Frank Ocean was one of the more fascinating and polarizing R&B artists of the 2010s. Born Christopher Edwin Breaux in Long Beach, California, he moved with his family to New Orleans, Louisiana at the age of five. The aspiring songwriter and singer had just moved into his dorm at the University of New Orleans when Hurricane Katrina hit. With his future under water, Ocean immediately left the academic life behind and moved to Los Angeles to give music a shot. He cut some demos at a friend's home studio, shopped them around town, and eventually landed a songwriting deal that led to work for Justin Bieber, John Legend, and Brandy. Some of this writing was done beside Christopher "Tricky" Stewart, a fellow songwriter and producer who convinced Ocean to sign a solo artist deal with Def Jam in late 2009. It was also around this time that Ocean met Odd Future and began writing for the crew while making guest appearances on their mixtapes.
In February 2011, as Odd Future were making waves, Ocean broke out on his own with the Nostalgia, Ultra mixtape, issued through his Tumblr blog. Later in the year, he appeared on Tyler, the Creator's Goblin ("She," "Window"), Beyoncé's 4 ("I Miss You"), and Jay-Z and Kanye West's Watch the Throne ("No Church in the Wild," "Made in America"). Def Jam's plan for the release of Nostalgia, Lite -- an EP-length version of the mixtape -- was scrapped, yet the songs "Novacane" (produced by Stewart) and "Swim Good" (MIDI Mafia) were released as singles with accompanying videos. The former reached number 17 on Billboard's Hot R&B/Hip-Hop chart. The latter peaked at number 70. By the end of the year, several publications listed Nostalgia, Ultra as one of 2011's best releases.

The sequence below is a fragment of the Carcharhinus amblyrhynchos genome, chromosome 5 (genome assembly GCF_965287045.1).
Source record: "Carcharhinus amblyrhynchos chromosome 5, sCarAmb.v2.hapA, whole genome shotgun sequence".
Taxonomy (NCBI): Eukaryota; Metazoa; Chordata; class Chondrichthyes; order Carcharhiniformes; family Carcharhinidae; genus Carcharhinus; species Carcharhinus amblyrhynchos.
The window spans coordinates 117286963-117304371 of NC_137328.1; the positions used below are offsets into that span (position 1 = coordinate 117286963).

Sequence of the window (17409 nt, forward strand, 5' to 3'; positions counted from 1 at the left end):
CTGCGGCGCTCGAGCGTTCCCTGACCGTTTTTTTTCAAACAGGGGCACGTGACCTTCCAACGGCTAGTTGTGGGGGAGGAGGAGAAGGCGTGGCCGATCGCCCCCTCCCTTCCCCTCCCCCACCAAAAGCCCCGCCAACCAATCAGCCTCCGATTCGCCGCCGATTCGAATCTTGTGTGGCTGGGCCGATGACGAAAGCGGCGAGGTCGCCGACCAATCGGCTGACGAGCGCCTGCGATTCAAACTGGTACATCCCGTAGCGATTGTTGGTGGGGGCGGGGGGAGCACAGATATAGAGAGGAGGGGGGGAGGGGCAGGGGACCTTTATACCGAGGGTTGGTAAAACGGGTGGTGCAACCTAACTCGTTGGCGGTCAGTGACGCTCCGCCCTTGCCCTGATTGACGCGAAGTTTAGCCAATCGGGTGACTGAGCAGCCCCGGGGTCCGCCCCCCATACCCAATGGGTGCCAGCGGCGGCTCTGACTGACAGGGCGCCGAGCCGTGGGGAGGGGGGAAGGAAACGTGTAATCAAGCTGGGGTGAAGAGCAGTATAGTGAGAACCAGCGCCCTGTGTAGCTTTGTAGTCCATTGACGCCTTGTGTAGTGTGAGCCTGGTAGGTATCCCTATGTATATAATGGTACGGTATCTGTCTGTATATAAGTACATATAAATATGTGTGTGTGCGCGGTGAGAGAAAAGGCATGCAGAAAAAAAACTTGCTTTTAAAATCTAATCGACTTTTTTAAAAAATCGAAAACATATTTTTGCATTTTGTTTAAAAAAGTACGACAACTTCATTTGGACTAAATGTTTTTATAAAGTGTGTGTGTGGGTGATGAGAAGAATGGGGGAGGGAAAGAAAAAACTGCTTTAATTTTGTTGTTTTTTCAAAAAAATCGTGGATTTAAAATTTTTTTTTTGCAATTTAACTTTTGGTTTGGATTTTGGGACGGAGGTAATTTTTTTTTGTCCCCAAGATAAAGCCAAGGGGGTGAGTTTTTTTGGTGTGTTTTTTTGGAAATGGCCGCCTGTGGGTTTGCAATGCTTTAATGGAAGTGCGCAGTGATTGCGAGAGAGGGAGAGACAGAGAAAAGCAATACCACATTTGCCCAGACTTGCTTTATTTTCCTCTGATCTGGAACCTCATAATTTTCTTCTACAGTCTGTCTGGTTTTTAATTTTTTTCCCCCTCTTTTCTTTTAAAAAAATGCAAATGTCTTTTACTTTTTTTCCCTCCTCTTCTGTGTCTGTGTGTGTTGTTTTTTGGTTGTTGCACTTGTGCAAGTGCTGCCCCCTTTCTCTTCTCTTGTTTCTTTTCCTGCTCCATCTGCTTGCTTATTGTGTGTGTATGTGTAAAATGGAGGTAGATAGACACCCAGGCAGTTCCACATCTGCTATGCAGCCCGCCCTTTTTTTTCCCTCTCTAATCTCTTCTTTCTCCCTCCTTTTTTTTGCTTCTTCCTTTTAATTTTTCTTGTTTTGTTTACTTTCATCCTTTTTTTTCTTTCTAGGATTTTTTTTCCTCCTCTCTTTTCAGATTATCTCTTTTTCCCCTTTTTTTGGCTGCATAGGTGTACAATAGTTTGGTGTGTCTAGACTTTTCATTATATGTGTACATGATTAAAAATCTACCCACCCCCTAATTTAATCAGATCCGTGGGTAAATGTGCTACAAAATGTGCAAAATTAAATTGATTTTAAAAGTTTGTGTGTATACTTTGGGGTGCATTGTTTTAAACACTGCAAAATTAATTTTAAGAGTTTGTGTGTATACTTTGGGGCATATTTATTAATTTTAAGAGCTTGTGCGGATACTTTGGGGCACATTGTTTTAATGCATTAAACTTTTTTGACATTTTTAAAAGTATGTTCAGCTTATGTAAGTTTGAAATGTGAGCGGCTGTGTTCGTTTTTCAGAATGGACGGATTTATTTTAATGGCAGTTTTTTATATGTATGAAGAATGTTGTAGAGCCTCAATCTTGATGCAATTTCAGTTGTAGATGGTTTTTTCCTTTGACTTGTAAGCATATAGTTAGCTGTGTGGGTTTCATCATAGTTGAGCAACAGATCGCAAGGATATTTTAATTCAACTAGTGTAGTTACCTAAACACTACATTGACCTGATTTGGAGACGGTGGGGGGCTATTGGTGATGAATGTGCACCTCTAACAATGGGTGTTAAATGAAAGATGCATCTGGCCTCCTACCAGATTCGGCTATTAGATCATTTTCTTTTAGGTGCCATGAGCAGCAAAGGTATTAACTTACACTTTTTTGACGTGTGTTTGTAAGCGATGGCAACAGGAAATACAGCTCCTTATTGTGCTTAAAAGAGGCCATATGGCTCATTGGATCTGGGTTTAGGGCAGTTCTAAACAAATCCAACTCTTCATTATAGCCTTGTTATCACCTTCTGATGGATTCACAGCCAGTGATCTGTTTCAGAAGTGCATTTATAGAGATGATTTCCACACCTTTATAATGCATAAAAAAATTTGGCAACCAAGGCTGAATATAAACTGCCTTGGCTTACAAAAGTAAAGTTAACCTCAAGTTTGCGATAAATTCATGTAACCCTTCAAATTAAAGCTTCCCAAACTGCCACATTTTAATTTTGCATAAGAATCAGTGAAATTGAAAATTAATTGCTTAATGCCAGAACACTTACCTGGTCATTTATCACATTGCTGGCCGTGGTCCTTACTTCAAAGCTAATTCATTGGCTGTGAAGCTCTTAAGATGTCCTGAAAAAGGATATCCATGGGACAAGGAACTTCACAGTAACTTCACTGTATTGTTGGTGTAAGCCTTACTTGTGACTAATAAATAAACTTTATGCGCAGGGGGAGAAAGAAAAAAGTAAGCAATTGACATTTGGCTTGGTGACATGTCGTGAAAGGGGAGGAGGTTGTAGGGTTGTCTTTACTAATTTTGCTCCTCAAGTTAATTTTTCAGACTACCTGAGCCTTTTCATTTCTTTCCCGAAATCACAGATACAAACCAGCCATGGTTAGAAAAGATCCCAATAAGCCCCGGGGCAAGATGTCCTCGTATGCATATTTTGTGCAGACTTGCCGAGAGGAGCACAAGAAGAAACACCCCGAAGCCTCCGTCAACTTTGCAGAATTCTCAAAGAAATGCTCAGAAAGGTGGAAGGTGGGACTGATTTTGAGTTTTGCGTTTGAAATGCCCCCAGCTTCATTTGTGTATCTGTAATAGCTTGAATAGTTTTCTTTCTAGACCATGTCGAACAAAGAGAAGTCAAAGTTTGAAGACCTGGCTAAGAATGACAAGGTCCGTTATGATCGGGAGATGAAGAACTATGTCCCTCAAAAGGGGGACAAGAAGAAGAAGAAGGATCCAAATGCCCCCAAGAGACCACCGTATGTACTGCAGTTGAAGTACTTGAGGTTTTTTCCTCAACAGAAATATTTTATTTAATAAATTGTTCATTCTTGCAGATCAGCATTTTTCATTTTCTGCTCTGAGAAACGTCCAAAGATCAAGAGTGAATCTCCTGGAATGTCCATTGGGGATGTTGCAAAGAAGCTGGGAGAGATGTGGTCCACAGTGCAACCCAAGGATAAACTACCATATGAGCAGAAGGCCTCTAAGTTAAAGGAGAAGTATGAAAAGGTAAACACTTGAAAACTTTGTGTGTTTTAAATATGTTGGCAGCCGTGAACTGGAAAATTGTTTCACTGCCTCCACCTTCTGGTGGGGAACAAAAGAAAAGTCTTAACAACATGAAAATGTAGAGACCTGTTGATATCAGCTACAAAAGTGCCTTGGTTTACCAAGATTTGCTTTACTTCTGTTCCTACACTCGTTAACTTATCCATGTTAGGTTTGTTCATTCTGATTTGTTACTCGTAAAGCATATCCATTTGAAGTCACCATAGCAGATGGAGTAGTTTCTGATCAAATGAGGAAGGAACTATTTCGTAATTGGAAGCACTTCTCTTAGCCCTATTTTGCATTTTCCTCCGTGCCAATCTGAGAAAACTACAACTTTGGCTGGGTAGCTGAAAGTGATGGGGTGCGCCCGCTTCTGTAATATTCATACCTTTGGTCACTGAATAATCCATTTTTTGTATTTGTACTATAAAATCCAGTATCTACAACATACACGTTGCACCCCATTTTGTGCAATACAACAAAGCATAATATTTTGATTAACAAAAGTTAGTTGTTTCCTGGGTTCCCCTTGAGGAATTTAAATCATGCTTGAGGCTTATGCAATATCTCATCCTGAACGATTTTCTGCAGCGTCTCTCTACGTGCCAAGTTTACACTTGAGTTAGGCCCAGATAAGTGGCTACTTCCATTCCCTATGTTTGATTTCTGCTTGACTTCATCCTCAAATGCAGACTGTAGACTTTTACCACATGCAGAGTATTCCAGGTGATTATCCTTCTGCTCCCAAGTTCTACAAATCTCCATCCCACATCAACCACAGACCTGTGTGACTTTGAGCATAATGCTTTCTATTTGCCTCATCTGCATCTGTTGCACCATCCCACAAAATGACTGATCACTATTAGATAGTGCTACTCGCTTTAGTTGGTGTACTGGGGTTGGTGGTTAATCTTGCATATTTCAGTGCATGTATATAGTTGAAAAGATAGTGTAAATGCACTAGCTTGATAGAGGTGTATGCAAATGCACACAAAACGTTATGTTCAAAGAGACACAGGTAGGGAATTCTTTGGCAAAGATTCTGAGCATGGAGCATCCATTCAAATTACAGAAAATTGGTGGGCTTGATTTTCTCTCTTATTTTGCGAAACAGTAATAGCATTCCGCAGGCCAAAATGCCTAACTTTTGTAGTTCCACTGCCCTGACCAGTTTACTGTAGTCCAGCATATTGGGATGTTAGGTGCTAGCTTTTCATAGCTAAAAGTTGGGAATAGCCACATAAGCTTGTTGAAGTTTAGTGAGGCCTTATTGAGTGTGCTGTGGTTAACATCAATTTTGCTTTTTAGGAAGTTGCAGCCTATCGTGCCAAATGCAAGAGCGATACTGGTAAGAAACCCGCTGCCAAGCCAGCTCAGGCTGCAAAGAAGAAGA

Ocean proceeded with the making of his official debut album, working beside the likes of Malay, Om'Mas Keith, and Pharrell Williams as fellow producers. The album, Channel Orange, was previewed for journalists at a handful of listening events. Some writers alleged that certain lyrics on the album revealed Ocean's bisexuality. Ocean subsequently published a screen shot of a TextEdit file (entitled "thank you's") that included details of a romantic relationship, his first love, with a man. On July 10, 2012, six days after the post, Channel Orange was released by Def Jam as a download. The CD version followed a week later. Along with featured appearances from Earl Sweatshirt, John Mayer, and André 3000, the album involved material about unrequited love, as well as class and drug dependency -- all delivered with Ocean's descriptive storytelling and understated yet expressive vocals. Channel Orange received nearly universal critical acclaim and landed on the Billboard 200 chart at number two. Ocean was subsequently nominated in six Grammy categories and took the award for Best Urban Contemporary Album.
As Channel Orange was on its way to gold certification, Ocean began work on a follow-up. Various recording details were reported across a period of over three years, and Ocean dropped hints that led to much speculation. Meanwhile, he made appearances on Beyoncé's self-titled album, Kanye West's The Life of Pablo, and James Blake's The Colour in Anything. In August 2016, a video of him building a staircase, accompanied by instrumentals, was streamed on his website. Later that month, he released Endless, a 45-minute visual album that featured additional construction footage and a stream of full-blown songs written primarily by Ocean alone. Jazmine Sullivan, Jonny Greenwood, and Blake were among the contributors to the new material, which was bookended by sound art from Wolfgang Tillmans. The following day, Ocean released the skeletal and sprawling Blond, a proper album, for streaming. Copies of Ocean's magazine, distributed at pop-up locations, included a compact disc version with a shorter track list. A multi-genre festival's worth of "album contributors," ranging from many of his previous associates to the likes of David Bowie and Yung Lean, was listed in the pages of the publication. Blond replaced Drake's Views at the top of the Billboard 200. ~ Andy Kellman & David Jeffries